PUNTA GORDA — The future looks bright for the Bayfront Center and Punta Gorda Boat Club buildings at Gilchrist Park.
While no official decisions have been made, the city could be leaning toward renovating the two buildings, built in the mid-1960s, rather than tearing them down to build a new facility.
“The main reasons (for renovation) is that the buildings are currently being used extensively by the community,” said City Council Member Jaha Cummings, representative of the Historic District, part of which neighbors the park at 400 W. Retta Esplanade.
“In particular, a large number of seniors for whom this is their main place for regular socializing,” Cummings said. “To force them to leave, to build a new facility, would deny them a very important and needed social gathering place.”
The Gilchrist Activity Center Feasibility Report
Uncertain of how to proceed with the buildings, the City Council asked Dover Kohl & Partners, the consulting firm behind the Citywide Master Plan, to conduct a feasibility report.
In March 2019, Dover Kohl presented four design concepts for the sites at an open house meeting to gain insight from the public, the majority of whom preferred the city “renovate the buildings and preserve the ‘Old Florida’ feel,” according to the firm’s Aug. 28 report.
In the report, Dover Kohl also found that increased operating costs would cause a new facility to lose money, stating that future operations would not generate enough funds to support the costs of building a new facility.
Instead, the report listed an alternative option to renovate the buildings.
“I think Dover Kohl is offering good advice on the (Gilchrist Park) Activity Center plans and other matters related to Gilchrist Park and I hope the city, after due consideration, follows that advice,” said Sheila Jaeger, who lives near the park in the Historic District.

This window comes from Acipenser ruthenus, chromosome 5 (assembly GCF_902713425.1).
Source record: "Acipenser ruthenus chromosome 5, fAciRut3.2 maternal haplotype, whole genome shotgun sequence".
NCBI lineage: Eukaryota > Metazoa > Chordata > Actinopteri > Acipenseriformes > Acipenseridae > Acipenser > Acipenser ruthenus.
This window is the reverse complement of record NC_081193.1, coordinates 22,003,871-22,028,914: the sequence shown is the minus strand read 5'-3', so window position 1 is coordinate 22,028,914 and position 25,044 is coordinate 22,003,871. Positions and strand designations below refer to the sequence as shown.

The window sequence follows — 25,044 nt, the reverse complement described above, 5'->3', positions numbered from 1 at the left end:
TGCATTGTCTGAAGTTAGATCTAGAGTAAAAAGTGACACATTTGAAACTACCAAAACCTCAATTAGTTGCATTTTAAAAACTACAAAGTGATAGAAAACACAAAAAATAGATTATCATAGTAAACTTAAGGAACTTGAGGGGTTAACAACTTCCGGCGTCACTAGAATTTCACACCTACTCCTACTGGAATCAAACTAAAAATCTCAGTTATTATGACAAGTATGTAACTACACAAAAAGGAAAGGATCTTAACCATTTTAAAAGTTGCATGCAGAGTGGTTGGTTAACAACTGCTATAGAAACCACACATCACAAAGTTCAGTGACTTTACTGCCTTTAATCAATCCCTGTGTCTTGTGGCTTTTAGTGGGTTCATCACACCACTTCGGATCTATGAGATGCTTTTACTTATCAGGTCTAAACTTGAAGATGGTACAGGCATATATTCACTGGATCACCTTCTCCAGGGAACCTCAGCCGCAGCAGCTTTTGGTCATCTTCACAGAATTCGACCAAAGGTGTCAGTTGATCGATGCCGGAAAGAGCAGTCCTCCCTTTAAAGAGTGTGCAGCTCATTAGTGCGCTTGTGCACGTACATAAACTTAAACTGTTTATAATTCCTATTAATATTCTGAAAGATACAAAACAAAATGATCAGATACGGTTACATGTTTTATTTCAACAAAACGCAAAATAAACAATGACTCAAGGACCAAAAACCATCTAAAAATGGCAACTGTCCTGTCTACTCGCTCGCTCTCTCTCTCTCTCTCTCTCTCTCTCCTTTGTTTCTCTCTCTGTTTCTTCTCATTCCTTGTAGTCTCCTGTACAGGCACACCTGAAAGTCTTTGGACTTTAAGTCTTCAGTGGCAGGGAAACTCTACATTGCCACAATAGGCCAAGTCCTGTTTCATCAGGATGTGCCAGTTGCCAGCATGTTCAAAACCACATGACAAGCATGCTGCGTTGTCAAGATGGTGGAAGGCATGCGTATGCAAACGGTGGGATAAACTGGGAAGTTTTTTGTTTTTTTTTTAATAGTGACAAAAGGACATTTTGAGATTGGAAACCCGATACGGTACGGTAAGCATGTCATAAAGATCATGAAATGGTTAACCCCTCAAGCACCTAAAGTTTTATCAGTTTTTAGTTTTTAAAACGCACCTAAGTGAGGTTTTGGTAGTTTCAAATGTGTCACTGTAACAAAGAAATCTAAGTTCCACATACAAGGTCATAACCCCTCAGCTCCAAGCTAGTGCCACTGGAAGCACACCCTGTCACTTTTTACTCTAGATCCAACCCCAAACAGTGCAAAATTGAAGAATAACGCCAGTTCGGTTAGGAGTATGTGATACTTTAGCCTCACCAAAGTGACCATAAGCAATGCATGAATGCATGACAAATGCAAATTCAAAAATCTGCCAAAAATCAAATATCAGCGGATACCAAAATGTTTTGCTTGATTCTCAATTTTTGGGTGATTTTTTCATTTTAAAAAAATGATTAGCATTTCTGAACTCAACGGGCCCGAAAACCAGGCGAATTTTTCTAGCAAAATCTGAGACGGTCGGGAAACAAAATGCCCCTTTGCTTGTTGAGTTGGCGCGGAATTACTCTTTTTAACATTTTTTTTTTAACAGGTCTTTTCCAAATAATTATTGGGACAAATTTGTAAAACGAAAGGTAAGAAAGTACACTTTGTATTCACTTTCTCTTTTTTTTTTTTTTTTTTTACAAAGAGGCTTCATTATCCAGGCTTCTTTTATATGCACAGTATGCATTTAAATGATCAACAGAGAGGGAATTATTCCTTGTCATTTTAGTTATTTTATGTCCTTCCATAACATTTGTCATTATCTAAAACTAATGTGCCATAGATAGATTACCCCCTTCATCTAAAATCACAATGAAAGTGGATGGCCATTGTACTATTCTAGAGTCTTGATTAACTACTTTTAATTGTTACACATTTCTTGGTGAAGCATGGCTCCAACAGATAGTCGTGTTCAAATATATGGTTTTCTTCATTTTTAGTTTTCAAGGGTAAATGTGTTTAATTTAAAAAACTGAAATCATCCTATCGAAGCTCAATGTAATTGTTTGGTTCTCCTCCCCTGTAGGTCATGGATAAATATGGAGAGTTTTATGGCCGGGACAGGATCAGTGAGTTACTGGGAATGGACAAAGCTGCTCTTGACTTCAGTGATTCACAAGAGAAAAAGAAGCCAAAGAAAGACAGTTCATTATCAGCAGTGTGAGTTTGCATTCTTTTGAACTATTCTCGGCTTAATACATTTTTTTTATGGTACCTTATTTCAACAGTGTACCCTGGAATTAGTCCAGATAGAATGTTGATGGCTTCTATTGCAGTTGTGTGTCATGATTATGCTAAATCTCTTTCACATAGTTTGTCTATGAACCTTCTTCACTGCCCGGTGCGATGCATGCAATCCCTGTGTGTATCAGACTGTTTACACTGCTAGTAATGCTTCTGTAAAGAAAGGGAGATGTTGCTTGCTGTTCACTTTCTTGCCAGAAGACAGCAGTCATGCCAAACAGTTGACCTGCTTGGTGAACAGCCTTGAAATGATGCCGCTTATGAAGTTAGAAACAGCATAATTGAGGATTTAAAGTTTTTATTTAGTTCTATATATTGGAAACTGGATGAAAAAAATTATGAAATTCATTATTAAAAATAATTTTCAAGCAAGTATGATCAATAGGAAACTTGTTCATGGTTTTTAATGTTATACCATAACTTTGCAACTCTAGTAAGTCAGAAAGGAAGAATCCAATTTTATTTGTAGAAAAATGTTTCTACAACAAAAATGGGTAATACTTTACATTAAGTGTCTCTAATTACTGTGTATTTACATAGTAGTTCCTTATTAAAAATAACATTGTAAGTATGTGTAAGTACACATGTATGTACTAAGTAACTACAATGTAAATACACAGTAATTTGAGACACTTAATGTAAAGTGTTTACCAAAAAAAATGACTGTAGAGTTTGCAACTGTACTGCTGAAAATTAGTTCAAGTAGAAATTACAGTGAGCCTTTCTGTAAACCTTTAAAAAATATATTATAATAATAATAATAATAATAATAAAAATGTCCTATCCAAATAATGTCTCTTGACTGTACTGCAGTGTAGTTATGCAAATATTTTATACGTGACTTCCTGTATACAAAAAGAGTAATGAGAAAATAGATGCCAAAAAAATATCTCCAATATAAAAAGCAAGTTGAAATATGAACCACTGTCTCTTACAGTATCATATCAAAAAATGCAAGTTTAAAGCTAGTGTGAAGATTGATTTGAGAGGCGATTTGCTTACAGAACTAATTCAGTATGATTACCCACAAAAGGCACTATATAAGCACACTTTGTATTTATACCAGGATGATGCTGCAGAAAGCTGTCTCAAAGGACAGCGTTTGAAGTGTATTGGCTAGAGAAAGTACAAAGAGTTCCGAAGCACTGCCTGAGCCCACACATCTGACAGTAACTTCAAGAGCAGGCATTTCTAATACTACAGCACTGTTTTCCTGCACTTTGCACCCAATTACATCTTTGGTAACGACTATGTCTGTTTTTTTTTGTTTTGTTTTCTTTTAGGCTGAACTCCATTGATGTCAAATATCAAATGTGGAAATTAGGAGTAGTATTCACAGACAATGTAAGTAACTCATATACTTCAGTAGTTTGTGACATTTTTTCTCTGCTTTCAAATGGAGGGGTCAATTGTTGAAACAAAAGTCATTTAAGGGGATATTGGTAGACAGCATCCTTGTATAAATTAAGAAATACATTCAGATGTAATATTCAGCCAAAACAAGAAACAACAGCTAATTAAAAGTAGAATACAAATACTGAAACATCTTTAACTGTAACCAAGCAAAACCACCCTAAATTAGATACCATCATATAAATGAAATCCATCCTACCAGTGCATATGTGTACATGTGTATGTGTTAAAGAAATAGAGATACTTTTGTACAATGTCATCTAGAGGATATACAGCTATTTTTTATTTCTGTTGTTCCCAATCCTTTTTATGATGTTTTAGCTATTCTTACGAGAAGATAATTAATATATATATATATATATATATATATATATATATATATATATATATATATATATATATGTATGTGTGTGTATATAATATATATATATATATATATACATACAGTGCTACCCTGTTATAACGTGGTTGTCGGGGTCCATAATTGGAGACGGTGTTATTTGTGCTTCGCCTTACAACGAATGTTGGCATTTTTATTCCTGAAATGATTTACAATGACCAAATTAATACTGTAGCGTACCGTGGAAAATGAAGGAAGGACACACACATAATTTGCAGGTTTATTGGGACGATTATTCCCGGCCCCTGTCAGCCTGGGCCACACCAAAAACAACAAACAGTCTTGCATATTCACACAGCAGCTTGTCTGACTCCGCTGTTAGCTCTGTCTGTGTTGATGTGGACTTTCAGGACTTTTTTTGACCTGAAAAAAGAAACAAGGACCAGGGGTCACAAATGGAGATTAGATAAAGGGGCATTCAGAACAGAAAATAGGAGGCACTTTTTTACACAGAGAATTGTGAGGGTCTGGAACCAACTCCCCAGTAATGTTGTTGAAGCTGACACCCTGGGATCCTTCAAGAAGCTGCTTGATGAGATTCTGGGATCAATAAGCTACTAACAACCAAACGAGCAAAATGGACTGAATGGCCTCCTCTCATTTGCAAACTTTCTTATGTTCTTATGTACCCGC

It was also noted in the report that the city should maintain the park’s current green space.
“Adding parking in addition to what is needed to accommodate usage by the Boat Club and Bayfront would be eliminating the very green space that makes the park so special,” Cummings said.
This is not the first time the future of the buildings has come into question over the years.
In 2018, a waterfront restaurant and activity center was proposed by Punta Gorda native and developer Chris Evans, of local restaurants The Blue Turtle Tavern & Raw Bar, and F.M. Don’s, among others, to replace the two buildings.
“I do not see a path forward for a waterfront restaurant on that property,” Evans said. “Based on the meetings and conversations I’ve had with the public, they do not want a commercial operation on that property.”
Evens added that anything he would consider would need support of the Historic District Homeowners Association and support from stakeholders such as The Boat Club, YMCA, the sailing club, and others.
“With it being public property, public interest has to be served (before anything can be done),” Evans said.
Currently there are no proposals for the area at Gilchrist by anyone, according to Cummings.
“(A restaurant) is very unlikely,” Cummings said.
Questions still remain for the future of the buildings, as the Dover Kohl Aug. 28 report is only a draft.
“The City Council has yet to discuss any long-term plans for that property,” said Melissa Reichert, city spokesperson. “City staff won’t have an answer or direction on this until council members have the opportunity to discuss it.”